DENVER (Reuters) - A Colorado mother accused of leaving her 2-year-old son inside her parked car for as many as 14 hours in subzero temperatures, causing the child to suffer frostbitten toes, made her first court appearance on Monday, authorities said.
Nicole Alexandria Carmon, 26, from the Denver suburb of Westminster, was arrested on Saturday on suspicion of reckless child abuse resulting in serious bodily injury, a felony, after her son was found inside the vehicle suffering from hypothermia, police said
Police said Carmon told them she was involved in an accident Friday night, left her car and got a ride home before realizing her son was still inside the vehicle, the affidavit said.
Carmon told a detective she drank six shots of vodka Friday night, police said.
The events unfolded after the child’s babysitter called Westminster police to report that Carmon had come to her house looking for the boy, according to an arrest warrant affidavit.
The child was found on Saturday morning inside the vehicle, which was in a restaurant parking lot and covered in six inches of snow, police said.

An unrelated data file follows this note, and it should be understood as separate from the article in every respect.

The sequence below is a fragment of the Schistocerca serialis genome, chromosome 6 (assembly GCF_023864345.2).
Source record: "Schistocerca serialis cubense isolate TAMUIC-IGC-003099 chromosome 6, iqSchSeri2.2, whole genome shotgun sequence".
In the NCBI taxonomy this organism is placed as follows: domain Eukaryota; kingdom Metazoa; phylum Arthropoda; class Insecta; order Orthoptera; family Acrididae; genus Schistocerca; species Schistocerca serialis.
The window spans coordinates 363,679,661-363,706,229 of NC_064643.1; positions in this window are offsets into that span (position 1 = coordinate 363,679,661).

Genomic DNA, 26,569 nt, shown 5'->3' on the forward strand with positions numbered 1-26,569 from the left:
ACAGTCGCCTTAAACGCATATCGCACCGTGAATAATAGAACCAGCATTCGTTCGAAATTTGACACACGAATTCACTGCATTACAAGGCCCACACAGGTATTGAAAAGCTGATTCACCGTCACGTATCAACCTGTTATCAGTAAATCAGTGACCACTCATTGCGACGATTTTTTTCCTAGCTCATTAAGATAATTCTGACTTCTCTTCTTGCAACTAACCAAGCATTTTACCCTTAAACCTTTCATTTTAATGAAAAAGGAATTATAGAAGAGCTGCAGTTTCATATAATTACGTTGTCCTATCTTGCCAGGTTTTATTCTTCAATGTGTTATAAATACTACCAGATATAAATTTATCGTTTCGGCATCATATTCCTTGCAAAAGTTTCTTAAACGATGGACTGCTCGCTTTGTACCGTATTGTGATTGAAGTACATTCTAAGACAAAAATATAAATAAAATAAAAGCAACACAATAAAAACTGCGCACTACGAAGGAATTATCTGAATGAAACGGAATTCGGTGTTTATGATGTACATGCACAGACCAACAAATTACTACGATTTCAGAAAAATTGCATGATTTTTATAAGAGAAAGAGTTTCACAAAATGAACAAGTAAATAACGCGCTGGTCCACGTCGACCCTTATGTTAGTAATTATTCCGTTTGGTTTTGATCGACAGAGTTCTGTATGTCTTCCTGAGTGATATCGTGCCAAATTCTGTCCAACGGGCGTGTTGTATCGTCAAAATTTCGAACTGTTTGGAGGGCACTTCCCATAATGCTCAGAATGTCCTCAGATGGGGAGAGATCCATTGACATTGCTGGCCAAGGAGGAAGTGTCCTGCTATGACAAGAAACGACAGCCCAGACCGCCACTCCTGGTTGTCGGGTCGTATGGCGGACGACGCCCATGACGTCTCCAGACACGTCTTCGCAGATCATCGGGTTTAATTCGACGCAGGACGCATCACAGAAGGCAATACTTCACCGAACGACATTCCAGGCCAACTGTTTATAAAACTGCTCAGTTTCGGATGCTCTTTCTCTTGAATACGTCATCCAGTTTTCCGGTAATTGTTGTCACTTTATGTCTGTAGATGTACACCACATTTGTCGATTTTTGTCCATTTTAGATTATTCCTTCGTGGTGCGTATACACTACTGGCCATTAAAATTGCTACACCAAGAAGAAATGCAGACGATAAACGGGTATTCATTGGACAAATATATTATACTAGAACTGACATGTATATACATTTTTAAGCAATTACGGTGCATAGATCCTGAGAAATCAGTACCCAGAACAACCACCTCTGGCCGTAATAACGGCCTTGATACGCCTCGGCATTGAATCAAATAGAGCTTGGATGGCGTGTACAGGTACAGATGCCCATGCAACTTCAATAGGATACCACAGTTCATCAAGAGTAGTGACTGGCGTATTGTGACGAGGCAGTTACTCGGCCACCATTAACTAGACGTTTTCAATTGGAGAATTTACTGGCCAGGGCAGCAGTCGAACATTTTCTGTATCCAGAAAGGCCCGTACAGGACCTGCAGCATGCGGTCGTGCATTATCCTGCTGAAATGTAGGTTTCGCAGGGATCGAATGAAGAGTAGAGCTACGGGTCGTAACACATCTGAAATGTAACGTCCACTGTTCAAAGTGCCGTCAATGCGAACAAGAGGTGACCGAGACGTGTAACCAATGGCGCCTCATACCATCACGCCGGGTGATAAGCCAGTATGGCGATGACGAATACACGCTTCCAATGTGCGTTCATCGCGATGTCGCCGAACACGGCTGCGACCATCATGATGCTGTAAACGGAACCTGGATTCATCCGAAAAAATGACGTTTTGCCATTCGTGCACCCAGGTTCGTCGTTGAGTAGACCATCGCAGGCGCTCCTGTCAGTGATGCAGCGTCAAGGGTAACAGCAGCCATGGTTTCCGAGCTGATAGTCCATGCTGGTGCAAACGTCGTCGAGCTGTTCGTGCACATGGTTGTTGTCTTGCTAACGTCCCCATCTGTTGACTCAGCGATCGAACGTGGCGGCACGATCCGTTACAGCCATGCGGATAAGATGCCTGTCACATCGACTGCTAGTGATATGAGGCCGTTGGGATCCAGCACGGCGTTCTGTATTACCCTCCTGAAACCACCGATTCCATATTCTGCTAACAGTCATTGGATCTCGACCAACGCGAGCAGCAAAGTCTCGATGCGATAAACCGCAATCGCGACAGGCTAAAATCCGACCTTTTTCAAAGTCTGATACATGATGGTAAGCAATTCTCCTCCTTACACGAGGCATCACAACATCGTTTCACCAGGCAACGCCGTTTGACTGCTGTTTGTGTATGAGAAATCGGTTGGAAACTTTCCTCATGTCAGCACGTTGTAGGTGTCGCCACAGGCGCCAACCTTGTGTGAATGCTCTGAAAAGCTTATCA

The toddler was transported to a local hospital where he was diagnosed with hypothermia and frost bite to his feet, Thornton Police said in a statement.
Police said that Carmon on Friday night had gone to a convenience store near where her car was found.
In images of Carmon on the store’s surveillance video, she appeared “to be slightly crying or whimpering,” and “she had the appearance of being under the influence of a drug or alcohol or both,” according to the affidavit.
The National Weather Service said during the time the boy was left in the car, a snowstorm passed over the state and temperatures plummeted from 9 degrees to -8 degrees Fahrenheit, according to police.
Carmon is being held on a $50,000 bond, jail records show, which did not indicate if she had retained or been appointed a lawyer.
Carmon did not enter a plea and is set to be back in court on Wednesday, according to the Adams County District Court website.
Reporting by Keith Coffman in Denver; Editing by Curtis Skinner and Leslie Adler